Problems With Caulking the Bottom of Skirting Boards

Below we will explain why caulking the bottom of their skirting boards may be problematic.

1) Hinders Floor Movement and Expansion

Solid wood floors may expand with time, mainly due to high humidity in the air. A well-done skirting board design should allow for this natural movement or expansion. Caulk applied to the bottom of a skirting board can hinder natural floor movements and expansion. This issue may cause warping or cracking in the skirting board and failure of the caulk.

2) Large Gaps

Caulk is not great when used on gaps more significant than a quarter of an inch and more than half an inch deep. Using caulk on the bottom of baseboards with dimensions larger than described will likely lead to issues. Caulk used to fill significant gaps will see the caulk fall deep into the hole in time. Caulk in large gaps fails pretty fast, and you should avoid using it in such situations.

3) Applying Caulk Can Be Difficult

Caulking the bottom of skirting boards can be an arduous undertaking, especially if you do not have much experience doing it. Furthermore, it can be challenging to clean caulk if it spills outside the required area. You should consider using painter’s tape to cover areas of the floor where the caulk should not go.

4) Discoloration

As caulk ages, it can lose its color. Caulk is known to turn yellow with time. This effect can be aesthetically unpleasing and unsightly.

Alternatives To Caulking Bottom of Baseboards

You can use some other materials or methods to seal the bottom of skirting boards. Some will eschew the issues associated with caulking the base of skirting boards.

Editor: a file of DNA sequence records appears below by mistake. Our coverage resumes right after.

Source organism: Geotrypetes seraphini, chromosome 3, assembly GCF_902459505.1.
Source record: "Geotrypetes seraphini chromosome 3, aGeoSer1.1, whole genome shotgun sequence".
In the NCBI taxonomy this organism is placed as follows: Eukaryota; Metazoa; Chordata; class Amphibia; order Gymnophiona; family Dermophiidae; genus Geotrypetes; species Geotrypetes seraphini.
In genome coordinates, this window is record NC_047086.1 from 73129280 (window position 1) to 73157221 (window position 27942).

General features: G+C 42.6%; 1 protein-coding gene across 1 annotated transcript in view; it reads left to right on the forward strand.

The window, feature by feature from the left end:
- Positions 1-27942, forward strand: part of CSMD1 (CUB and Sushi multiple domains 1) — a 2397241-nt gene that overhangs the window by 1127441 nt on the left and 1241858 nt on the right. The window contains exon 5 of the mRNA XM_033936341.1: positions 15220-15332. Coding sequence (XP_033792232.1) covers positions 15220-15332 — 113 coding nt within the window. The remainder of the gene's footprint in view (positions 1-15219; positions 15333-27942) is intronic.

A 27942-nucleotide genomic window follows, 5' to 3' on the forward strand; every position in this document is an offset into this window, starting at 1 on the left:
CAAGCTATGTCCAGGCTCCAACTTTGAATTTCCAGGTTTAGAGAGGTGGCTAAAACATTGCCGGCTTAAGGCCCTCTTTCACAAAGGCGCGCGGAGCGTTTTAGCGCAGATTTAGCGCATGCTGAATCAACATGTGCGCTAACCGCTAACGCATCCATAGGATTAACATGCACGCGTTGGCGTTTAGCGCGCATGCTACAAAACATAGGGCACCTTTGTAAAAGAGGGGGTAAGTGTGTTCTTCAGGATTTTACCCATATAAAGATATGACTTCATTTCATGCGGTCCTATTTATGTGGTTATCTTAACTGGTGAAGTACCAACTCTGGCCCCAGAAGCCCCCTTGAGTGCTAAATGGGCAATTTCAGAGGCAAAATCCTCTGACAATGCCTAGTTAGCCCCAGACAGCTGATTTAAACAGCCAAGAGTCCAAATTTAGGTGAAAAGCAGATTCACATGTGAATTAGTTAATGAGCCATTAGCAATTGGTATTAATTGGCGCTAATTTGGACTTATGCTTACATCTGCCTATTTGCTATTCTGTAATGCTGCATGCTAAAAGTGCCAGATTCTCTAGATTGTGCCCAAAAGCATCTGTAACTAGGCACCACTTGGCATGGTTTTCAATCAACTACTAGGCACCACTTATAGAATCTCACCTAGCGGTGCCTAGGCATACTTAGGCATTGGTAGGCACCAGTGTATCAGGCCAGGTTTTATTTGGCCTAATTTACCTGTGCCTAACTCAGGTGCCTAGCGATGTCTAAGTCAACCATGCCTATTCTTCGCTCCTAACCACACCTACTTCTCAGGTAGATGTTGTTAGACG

1) Trim Strips

Trim strips are narrow wood, metal, or plastic pieces that can cover gaps or create a smooth transition between surfaces. They are available in different sizes and, as such, can handle different-sized gaps between your floor and skirting.

In addition, they are more durable and resistant to moisture than caulk. They come in different colors, and you can buy them to match your skirting board. They are easy to install and use adhesives to stick to a surface.

2) Quarter Round

This material is a trim molding popularly used to cover gaps between skirting boards and floors. A quarter round can cover larger gaps than caulk and is more resistant to cracks and wear and tear. Materials used to make quarter rounds include medium-density fiberboard or polyvinyl chloride. It comes in various colors, meaning you may not need to paint it.

3) Shoe Molding

Shoe molding shares a lot of similarities with quarter round. However, it is usually taller. It also has a more rectangular appearance than the circular quarter round.

4) Change the Skirting

If the skirting design or installation is why you have significant gaps between the floor and the skirting board, consider replacing it altogether. This option may be more expensive and require more effort, but it could be the most comprehensive way to remove gaps between the floor and the skirting board.

Additional Considerations

Generally, well-installed skirting boards will not have any significant gaps and, by virtue, may not require you to caulk the bottom. When installing new skirting boards, the focus should be on correctly installing skirting boards. If you or a professional install skirting in space, there should ideally be little to no gaps between it and the floor. Without any considerable gap, there may be nothing to remedy.

Additionally, in caulking the bottom of baseboards, use the correct type of caulk. Not all caulk is suitable for skirting boards and your floor type. It might help to discuss the issue with a professional before you proceed to caulk the skirting board.


Whether or not you should caulk the bottom of your skirting boards depends on a few factors, such as the type of flooring, humidity levels, and size of gaps. Choosing to caulk large gaps between the floor and the skirting board is not very effective. Furthermore, caulk can hinder natural floor movement and expansion. Caulk also yellows or discolors with time.

There are alternatives to caulking the bottom of your skirting that may be more suitable in certain conditions. Some other options include trim strips, quarter rounds, and shoe mold. Although more strenuous and expensive, consider replacing the skirting if possible. Supposing you are unsure whether to caulk the bottom of your skirting boards or do not know what caulking to use. In such a situation, you might benefit from seeking professional help.